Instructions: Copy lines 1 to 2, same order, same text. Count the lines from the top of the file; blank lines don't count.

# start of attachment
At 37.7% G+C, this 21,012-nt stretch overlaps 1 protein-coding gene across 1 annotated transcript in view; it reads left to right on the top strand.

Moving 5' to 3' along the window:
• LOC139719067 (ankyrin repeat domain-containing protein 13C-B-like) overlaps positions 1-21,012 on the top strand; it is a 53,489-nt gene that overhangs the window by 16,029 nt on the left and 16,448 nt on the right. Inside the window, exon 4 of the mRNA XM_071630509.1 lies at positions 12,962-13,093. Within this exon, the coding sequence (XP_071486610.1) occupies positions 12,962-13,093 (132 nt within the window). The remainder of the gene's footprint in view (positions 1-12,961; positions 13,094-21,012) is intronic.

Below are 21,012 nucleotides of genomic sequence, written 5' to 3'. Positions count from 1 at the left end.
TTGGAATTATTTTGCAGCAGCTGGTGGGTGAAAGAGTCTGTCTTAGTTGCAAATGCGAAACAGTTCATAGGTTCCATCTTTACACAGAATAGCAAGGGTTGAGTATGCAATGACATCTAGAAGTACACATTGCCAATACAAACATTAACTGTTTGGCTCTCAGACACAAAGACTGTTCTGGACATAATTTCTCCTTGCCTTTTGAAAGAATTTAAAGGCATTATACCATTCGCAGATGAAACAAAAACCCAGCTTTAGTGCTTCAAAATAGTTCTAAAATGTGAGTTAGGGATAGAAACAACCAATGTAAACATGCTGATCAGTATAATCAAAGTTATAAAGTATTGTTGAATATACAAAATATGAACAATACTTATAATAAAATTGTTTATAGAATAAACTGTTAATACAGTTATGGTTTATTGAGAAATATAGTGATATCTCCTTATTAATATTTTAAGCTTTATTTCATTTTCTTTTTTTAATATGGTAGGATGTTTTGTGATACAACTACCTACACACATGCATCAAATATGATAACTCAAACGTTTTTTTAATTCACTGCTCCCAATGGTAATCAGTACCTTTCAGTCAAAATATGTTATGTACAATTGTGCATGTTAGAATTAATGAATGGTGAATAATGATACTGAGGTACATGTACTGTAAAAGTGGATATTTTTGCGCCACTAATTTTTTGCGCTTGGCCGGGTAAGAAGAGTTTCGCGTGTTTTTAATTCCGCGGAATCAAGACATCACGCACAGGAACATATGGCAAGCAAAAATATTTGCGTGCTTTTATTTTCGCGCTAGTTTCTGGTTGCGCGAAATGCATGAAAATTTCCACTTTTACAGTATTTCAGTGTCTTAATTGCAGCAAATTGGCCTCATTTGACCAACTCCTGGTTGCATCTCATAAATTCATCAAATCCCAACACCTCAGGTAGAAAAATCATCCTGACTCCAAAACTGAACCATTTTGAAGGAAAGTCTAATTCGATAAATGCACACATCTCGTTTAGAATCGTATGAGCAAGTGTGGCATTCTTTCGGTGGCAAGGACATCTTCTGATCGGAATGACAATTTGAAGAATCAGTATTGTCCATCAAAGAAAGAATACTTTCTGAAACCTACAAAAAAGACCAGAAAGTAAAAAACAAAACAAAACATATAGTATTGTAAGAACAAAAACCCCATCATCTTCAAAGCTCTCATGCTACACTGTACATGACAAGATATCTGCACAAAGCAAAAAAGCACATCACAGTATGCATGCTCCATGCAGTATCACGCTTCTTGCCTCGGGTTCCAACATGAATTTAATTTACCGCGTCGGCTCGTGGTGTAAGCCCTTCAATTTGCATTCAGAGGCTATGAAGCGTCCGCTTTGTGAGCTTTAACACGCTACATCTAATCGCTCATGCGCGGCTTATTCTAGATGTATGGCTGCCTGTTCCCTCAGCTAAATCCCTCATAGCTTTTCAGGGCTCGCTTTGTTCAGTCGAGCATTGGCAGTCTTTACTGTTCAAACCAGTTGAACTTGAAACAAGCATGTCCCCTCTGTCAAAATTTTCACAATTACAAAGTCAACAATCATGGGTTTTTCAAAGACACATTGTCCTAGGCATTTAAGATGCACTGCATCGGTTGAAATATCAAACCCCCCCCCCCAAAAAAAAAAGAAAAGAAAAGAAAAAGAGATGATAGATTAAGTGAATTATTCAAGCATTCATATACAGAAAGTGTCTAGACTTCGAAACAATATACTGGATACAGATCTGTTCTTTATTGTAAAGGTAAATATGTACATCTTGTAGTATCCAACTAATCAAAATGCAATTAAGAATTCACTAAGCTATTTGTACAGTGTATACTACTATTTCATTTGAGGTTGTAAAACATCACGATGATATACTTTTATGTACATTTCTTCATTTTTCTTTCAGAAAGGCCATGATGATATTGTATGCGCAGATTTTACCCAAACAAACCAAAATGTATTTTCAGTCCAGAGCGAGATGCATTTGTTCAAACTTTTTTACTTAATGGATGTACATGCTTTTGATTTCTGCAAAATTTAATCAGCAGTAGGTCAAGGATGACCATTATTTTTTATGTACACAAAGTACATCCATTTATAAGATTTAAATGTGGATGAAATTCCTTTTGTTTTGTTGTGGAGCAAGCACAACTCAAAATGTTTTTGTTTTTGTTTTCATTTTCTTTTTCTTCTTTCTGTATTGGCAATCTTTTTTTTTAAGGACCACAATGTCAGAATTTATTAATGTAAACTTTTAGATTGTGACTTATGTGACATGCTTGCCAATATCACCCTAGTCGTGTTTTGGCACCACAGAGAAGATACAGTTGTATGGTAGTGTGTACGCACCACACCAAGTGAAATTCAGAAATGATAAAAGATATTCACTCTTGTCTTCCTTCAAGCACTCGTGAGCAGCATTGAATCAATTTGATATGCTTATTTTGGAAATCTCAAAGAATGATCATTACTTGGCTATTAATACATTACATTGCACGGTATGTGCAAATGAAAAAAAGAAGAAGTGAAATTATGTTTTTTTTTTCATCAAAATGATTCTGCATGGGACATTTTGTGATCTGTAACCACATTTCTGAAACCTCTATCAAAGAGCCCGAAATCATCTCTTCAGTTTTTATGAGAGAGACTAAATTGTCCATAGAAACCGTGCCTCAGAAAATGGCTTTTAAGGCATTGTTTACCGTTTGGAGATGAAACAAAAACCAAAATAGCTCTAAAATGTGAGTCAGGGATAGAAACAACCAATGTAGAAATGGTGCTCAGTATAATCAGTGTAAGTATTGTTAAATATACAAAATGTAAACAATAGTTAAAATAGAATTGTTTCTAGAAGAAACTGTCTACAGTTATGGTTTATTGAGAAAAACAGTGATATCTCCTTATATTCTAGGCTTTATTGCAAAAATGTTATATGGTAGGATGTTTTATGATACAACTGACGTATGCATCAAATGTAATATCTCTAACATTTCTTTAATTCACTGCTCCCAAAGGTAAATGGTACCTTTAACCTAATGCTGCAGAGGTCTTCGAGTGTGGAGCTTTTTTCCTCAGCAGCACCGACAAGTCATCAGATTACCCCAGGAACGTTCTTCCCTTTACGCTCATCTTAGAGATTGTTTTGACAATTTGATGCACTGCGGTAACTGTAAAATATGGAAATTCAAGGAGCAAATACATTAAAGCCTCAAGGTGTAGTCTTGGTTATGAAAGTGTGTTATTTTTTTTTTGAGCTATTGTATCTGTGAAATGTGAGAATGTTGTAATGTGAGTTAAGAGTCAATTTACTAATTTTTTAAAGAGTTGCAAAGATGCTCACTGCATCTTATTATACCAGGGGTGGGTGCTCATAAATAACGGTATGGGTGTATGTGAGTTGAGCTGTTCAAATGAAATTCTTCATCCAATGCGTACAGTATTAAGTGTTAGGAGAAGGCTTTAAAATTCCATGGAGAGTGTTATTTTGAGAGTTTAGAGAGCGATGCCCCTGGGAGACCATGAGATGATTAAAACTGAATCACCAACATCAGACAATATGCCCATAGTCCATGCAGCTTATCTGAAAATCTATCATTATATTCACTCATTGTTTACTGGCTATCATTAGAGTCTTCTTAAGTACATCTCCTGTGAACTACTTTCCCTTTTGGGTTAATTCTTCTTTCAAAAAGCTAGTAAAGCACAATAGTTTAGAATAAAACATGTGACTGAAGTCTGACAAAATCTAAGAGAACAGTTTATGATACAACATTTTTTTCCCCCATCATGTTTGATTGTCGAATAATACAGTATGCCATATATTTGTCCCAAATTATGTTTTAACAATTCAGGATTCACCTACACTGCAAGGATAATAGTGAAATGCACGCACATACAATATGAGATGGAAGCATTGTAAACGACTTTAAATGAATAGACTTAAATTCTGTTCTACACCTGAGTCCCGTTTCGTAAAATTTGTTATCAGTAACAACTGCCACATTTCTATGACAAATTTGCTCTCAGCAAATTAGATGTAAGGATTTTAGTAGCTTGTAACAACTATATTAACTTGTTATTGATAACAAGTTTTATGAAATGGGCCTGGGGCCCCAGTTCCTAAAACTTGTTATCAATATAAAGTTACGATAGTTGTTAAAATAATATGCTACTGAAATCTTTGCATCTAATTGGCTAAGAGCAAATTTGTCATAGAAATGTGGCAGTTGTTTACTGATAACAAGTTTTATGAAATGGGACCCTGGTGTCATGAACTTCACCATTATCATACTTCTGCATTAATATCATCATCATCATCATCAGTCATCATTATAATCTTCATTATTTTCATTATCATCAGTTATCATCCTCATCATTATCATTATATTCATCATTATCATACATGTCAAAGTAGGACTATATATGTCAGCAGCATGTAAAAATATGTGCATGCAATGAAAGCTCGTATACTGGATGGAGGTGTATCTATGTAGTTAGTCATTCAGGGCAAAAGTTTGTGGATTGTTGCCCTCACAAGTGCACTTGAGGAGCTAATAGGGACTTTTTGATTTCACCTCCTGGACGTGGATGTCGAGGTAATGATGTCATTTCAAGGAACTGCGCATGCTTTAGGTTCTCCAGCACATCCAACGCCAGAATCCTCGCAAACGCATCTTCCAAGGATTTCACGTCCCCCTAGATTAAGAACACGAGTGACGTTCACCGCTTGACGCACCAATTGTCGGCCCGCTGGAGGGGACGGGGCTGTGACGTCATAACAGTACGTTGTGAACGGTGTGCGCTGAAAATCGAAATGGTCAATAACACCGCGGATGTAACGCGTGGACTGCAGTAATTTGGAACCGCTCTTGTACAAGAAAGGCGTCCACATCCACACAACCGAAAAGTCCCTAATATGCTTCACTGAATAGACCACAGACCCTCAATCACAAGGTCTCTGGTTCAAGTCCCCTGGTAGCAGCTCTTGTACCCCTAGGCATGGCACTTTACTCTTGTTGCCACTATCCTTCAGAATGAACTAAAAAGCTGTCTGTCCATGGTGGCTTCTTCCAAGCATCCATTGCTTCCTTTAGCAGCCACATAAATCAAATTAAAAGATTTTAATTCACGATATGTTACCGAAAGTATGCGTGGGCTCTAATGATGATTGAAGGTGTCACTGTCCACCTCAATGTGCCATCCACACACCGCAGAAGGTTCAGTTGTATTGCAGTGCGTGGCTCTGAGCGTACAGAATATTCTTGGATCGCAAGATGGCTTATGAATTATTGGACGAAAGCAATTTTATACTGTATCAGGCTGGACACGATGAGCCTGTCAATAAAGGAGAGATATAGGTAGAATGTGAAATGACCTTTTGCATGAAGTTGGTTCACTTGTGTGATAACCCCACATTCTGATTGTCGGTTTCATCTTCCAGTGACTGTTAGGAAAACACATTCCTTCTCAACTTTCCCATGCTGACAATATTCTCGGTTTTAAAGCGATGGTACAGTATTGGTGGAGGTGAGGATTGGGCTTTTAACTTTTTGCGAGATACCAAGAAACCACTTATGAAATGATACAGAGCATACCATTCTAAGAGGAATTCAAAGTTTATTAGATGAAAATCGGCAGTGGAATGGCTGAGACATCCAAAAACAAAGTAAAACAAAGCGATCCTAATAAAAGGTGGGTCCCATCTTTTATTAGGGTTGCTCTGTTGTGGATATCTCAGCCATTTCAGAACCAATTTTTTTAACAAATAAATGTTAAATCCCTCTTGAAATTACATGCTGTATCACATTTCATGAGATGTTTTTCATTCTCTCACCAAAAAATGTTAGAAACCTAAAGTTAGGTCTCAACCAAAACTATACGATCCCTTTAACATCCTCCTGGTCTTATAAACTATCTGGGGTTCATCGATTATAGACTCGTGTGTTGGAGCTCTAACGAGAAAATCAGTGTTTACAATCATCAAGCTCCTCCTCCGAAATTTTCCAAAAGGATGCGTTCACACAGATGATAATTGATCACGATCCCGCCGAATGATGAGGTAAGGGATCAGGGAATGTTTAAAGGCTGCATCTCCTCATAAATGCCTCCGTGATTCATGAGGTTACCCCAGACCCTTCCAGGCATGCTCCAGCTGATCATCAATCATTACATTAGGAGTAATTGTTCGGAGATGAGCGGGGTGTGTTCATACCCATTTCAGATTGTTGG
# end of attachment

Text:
At 37.7% G+C, this 21,012-nt stretch overlaps 1 protein-coding gene across 1 annotated transcript in view; it reads left to right on the top strand.

Moving 5' to 3' along the window: